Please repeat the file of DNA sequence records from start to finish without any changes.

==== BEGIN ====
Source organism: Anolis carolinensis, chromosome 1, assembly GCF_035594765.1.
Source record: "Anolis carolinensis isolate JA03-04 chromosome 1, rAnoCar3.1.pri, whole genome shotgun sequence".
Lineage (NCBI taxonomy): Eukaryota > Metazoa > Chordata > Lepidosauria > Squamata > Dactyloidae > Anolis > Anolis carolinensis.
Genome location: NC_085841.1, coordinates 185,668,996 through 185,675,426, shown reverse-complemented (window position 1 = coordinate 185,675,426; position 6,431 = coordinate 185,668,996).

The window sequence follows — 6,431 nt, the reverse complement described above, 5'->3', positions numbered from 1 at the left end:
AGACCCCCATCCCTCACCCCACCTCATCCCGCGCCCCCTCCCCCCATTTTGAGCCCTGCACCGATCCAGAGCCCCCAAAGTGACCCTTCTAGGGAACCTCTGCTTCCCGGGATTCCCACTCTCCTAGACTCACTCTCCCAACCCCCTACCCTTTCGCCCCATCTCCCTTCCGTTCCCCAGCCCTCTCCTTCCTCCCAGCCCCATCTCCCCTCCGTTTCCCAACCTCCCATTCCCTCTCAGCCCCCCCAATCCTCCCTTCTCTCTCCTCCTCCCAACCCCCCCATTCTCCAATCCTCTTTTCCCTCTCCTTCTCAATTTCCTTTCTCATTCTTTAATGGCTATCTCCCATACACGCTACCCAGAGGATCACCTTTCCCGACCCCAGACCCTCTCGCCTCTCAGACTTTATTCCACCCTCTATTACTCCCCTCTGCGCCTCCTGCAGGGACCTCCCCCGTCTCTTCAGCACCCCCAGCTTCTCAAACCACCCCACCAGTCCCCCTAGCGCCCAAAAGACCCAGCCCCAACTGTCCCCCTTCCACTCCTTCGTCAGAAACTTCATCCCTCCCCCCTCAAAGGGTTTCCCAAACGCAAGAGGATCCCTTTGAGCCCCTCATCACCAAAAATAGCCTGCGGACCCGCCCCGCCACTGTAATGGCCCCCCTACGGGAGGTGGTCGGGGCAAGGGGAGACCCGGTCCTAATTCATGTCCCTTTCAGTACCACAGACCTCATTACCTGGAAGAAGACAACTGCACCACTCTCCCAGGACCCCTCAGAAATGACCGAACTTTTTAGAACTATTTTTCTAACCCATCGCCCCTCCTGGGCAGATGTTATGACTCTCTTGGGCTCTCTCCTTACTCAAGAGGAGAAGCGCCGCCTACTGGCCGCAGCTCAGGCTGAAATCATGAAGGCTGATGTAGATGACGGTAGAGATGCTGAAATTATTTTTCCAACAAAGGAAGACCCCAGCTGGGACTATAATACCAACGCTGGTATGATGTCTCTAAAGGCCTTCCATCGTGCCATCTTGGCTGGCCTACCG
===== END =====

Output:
Source organism: Anolis carolinensis, chromosome 1, assembly GCF_035594765.1.
Source record: "Anolis carolinensis isolate JA03-04 chromosome 1, rAnoCar3.1.pri, whole genome shotgun sequence".
Lineage (NCBI taxonomy): Eukaryota > Metazoa > Chordata > Lepidosauria > Squamata > Dactyloidae > Anolis > Anolis carolinensis.
Genome location: NC_085841.1, coordinates 185,668,996 through 185,675,426, shown reverse-complemented (window position 1 = coordinate 185,675,426; position 6,431 = coordinate 185,668,996).

The window sequence follows — 6,431 nt, the reverse complement described above, 5'->3', positions numbered from 1 at the left end:
AGACCCCCATCCCTCACCCCACCTCATCCCGCGCCCCCTCCCCCCATTTTGAGCCCTGCACCGATCCAGAGCCCCCAAAGTGACCCTTCTAGGGAACCTCTGCTTCCCGGGATTCCCACTCTCCTAGACTCACTCTCCCAACCCCCTACCCTTTCGCCCCATCTCCCTTCCGTTCCCCAGCCCTCTCCTTCCTCCCAGCCCCATCTCCCCTCCGTTTCCCAACCTCCCATTCCCTCTCAGCCCCCCCAATCCTCCCTTCTCTCTCCTCCTCCCAACCCCCCCATTCTCCAATCCTCTTTTCCCTCTCCTTCTCAATTTCCTTTCTCATTCTTTAATGGCTATCTCCCATACACGCTACCCAGAGGATCACCTTTCCCGACCCCAGACCCTCTCGCCTCTCAGACTTTATTCCACCCTCTATTACTCCCCTCTGCGCCTCCTGCAGGGACCTCCCCCGTCTCTTCAGCACCCCCAGCTTCTCAAACCACCCCACCAGTCCCCCTAGCGCCCAAAAGACCCAGCCCCAACTGTCCCCCTTCCACTCCTTCGTCAGAAACTTCATCCCTCCCCCCTCAAAGGGTTTCCCAAACGCAAGAGGATCCCTTTGAGCCCCTCATCACCAAAAATAGCCTGCGGACCCGCCCCGCCACTGTAATGGCCCCCCTACGGGAGGTGGTCGGGGCAAGGGGAGACCCGGTCCTAATTCATGTCCCTTTCAGTACCACAGACCTCATTACCTGGAAGAAGACAACTGCACCACTCTCCCAGGACCCCTCAGAAATGACCGAACTTTTTAGAACTATTTTTCTAACCCATCGCCCCTCCTGGGCAGATGTTATGACTCTCTTGGGCTCTCTCCTTACTCAAGAGGAGAAGCGCCGCCTACTGGCCGCAGCTCAGGCTGAAATCATGAAGGCTGATGTAGATGACGGTAGAGATGCTGAAATTATTTTTCCAACAAAGGAAGACCCCAGCTGGGACTATAATACCAACGCTGGTATGATGTCTCTAAAGGCCTTCCATCGTGCCATCTTGGCTGGCCTACCG